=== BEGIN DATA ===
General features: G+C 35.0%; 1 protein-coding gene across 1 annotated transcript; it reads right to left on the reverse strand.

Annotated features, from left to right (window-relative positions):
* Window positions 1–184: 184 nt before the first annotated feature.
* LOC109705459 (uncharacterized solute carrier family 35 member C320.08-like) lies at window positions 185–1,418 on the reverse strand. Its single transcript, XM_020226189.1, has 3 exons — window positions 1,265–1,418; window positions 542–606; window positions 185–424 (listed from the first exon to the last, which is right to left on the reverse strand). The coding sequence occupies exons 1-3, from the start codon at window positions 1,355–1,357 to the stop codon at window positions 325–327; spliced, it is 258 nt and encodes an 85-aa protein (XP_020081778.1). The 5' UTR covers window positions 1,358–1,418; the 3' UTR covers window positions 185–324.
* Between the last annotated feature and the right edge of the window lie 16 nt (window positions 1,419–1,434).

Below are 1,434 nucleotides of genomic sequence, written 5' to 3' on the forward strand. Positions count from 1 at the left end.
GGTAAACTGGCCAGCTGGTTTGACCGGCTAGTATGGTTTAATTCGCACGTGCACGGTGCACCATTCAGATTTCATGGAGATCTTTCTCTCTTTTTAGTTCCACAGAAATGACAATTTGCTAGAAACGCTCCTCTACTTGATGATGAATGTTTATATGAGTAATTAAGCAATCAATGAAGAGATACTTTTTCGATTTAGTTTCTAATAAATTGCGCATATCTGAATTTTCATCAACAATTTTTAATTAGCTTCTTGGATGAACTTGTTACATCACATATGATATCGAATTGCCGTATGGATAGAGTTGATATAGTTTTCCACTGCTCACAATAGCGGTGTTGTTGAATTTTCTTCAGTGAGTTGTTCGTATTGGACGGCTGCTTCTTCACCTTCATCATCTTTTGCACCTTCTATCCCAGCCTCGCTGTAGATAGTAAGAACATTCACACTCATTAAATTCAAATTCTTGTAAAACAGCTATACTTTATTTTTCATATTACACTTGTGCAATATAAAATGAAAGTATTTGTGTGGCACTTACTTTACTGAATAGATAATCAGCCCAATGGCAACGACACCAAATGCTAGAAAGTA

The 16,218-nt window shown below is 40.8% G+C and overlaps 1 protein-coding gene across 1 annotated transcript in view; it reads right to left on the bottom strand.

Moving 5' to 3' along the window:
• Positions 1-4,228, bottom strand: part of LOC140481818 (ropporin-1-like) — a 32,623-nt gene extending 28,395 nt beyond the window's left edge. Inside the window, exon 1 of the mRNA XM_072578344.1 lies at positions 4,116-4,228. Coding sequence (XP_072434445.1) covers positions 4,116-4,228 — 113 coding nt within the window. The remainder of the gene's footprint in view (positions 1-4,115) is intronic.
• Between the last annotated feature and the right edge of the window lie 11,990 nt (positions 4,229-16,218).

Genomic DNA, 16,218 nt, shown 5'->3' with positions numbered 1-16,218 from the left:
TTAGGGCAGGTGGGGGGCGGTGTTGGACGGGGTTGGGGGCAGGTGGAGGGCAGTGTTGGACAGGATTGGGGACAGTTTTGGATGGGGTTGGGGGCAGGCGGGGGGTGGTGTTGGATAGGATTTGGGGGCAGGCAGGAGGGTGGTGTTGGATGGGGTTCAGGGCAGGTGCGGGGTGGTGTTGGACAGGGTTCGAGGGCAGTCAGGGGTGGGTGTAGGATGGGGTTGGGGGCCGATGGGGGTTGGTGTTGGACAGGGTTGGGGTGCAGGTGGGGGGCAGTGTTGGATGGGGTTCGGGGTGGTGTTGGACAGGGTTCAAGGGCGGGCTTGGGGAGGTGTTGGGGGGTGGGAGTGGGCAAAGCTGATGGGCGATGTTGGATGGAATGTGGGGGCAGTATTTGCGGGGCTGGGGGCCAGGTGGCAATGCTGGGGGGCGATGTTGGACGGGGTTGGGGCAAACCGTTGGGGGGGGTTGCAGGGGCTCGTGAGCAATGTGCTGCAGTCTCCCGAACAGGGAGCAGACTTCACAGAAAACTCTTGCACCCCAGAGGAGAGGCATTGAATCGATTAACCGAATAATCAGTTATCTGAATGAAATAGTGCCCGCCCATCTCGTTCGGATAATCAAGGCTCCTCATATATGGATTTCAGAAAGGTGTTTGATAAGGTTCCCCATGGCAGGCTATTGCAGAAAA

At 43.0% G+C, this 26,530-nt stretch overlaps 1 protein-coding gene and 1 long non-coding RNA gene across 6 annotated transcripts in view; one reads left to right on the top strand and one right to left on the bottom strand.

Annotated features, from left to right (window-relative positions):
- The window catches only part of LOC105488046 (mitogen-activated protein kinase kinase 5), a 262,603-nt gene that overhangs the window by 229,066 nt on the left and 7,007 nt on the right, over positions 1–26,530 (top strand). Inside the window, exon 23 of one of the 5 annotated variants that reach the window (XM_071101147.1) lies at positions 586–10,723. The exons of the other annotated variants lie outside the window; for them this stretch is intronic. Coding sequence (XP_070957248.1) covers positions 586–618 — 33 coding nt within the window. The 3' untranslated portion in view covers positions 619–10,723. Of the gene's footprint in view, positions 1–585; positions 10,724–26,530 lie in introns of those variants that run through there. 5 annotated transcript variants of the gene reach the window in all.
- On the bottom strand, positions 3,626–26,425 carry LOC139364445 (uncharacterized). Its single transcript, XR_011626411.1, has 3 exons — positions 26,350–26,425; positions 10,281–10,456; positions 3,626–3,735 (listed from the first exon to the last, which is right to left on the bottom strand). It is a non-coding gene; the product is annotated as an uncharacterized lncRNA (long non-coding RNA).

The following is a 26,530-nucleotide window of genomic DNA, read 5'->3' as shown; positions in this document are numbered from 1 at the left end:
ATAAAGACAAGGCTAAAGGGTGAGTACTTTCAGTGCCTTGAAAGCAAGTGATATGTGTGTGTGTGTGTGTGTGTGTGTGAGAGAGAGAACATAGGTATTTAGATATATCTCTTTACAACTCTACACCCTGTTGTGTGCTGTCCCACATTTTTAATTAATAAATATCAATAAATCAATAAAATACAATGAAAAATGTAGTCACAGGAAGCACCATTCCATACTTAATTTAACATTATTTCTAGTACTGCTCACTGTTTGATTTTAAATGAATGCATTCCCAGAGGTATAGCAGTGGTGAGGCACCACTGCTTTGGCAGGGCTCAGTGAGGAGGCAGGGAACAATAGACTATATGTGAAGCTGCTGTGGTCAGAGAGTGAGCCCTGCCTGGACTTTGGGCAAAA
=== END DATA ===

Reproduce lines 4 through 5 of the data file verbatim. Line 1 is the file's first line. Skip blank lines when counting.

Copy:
* LOC109705459 (uncharacterized solute carrier family 35 member C320.08-like) lies at window positions 185–1,418 on the reverse strand. Its single transcript, XM_020226189.1, has 3 exons — window positions 1,265–1,418; window positions 542–606; window positions 185–424 (listed from the first exon to the last, which is right to left on the reverse strand). The coding sequence occupies exons 1-3, from the start codon at window positions 1,355–1,357 to the stop codon at window positions 325–327; spliced, it is 258 nt and encodes an 85-aa protein (XP_020081778.1). The 5' UTR covers window positions 1,358–1,418; the 3' UTR covers window positions 185–324.
* Between the last annotated feature and the right edge of the window lie 16 nt (window positions 1,419–1,434).